The Scarlet Letter: Arthur Dimmesdale As Protagonist.

3454 words - 14 pages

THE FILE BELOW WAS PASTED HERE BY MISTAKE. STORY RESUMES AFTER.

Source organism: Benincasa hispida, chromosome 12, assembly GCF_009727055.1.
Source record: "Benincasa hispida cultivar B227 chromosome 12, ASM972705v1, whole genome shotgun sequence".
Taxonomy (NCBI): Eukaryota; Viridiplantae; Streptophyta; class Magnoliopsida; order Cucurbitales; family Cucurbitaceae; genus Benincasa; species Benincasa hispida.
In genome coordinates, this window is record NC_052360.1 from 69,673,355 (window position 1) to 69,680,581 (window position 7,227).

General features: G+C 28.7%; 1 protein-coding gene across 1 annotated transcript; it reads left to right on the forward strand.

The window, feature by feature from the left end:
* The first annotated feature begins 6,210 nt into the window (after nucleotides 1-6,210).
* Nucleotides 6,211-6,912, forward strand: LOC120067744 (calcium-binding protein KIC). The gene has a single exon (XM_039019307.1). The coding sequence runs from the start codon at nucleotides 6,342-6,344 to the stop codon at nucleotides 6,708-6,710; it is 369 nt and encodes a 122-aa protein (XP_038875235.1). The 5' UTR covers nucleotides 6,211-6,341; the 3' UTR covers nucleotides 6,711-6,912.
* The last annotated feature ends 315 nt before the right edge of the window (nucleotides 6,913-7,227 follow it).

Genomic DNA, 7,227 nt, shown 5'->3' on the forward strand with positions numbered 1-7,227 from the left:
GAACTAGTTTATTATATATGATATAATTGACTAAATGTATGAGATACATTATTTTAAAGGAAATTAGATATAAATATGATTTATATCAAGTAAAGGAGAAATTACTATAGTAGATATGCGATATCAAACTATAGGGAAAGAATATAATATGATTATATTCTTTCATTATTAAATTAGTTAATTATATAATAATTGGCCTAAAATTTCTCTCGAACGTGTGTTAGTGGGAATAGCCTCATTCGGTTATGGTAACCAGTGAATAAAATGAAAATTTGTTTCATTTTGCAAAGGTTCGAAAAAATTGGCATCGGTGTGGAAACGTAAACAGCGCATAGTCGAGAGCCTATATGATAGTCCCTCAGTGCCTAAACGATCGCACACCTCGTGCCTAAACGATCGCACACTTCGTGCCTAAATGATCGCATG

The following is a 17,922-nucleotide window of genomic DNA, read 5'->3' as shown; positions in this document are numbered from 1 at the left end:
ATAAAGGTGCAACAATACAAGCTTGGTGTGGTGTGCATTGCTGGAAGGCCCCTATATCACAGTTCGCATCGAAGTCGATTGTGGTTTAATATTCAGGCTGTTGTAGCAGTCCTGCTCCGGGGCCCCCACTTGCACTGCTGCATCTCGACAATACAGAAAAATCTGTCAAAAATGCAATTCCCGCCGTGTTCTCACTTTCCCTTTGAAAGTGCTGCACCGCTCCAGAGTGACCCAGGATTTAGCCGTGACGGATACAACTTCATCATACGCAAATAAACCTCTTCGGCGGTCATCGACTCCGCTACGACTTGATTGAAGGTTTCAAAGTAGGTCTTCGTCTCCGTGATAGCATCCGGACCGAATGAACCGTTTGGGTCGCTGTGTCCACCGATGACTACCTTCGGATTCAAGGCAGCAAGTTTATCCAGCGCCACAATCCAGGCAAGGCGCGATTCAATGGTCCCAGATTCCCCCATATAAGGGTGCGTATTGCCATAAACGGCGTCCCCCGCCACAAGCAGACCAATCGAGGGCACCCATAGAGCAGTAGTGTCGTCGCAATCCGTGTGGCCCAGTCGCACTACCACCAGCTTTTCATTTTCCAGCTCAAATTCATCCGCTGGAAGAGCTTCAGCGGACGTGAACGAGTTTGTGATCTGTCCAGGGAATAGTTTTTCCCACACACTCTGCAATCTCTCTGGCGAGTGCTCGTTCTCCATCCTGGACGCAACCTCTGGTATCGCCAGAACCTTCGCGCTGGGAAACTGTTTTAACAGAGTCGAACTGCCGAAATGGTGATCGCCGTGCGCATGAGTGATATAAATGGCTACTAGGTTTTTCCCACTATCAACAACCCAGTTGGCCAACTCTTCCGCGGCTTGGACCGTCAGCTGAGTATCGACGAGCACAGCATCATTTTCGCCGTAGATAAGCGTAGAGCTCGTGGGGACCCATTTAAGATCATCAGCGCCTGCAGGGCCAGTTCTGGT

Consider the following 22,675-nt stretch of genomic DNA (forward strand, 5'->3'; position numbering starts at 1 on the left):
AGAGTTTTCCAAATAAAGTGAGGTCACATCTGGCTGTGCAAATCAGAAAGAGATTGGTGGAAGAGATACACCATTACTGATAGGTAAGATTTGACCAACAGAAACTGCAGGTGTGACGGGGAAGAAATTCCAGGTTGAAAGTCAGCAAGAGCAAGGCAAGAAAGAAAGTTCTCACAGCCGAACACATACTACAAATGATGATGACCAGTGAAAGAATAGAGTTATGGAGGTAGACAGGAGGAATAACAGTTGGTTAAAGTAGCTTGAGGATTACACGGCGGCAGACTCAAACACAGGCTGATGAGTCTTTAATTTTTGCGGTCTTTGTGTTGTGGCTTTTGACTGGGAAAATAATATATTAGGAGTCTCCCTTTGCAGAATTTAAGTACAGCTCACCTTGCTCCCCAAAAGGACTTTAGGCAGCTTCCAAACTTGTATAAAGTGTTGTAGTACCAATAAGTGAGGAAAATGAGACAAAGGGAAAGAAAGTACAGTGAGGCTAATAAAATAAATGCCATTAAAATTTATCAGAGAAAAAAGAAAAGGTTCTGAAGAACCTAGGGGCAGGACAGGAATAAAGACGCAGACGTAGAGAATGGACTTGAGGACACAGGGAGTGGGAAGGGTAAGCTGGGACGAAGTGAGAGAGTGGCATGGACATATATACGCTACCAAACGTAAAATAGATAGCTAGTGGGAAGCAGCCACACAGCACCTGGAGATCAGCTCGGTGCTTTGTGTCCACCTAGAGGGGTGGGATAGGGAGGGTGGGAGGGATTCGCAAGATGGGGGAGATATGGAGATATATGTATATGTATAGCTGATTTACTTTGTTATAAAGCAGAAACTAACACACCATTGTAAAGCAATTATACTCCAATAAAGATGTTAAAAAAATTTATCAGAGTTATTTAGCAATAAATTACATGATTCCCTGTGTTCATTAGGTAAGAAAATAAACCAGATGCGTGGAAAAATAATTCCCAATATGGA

"Hidden Guilt Abolishes Selfhood"Those who keep their sins and feelings to themselves cause themselves only anguish and despair. In The Scarlet Letter, a romance by Nathaniel Hawthorne, Reverend Arthur Dimmesdale is a young man who achieved fame in England as a theologian and then immigrated to America. In a moment of weakness, he and Hester Prynne, a young, beautiful, married woman whose husband is away in Europe, become lovers. Although he will not confess it publicly, Dimmesdale is the father of her child; also, he deals with the guilt by tormenting himself physically and psychologically, developing a heart condition in the process. Dimmesdale is an intelligent and emotional man, and his sermons are thus masterpieces of eloquence and persuasiveness. His commitments to his congregation are in constant conflict with his feelings of sinfulness and need to confess. He lives behind a false self for many years while unknowingly living beside Hester's husband, finally his true self appears and he is redeemed of his sins as he admits them publicly. Selfhood can be achieved when a hypocritical persona is rejected and the true self consistently emerges. Dimmesdale is shown as the protagonist of the romance through Hawthorne's use of characterization, conflict, by showing the transformation of Dimmesdale, and by showing that Roger Chillingworth and Dimmesdale's own guilt oppose him.Hawthorne uses characterization throughout The Scarlet Letter to show Dimmesdale as the protagonist. The Scarlet Letter is a story of characters that have to live and deal with the effects of sin in different ways; of these characters, the Reverend Arthur Dimmesdale is the character portrayed as the most inadequate. Despite this portrayal Dimmesdale was a stronger character than given credit for, his unbelievable amount of control in his way of handling his burdens displays his great sense of strength and intellect; although, he is very intelligent, his faults mask his dignity, Dimmesdale is aware that he is covering up his true self but hides these feelings to keep his reputation of being a pious, dutiful minister. His shortcomings and distress throughout the narrative conceal his pride, "Dimmesdale clearly suffers from an excess of self. His weakness and suffering throughout most of the romance, as I suggested earlier, have tended to blur for some readers the fact of his pride, which, like his scarlet letter, lies beneath and gives special form to his mask of saintliness" (Martin 124). He is first characterized as a nervous and sensitive individual, despite his outer appearance, inside Dimmesdale is a very stable, strong person. Hawthorne states that he showed nervous sensibility and a great willpower, "His eloquence and religious fervor had already given the earnest of high eminence in his profession...expressing both nervous sensibility and a vast power of self-restraint" (Hawthorne 51). While this seems to give Dimmesdale great strength, it is also his largest flaw;...

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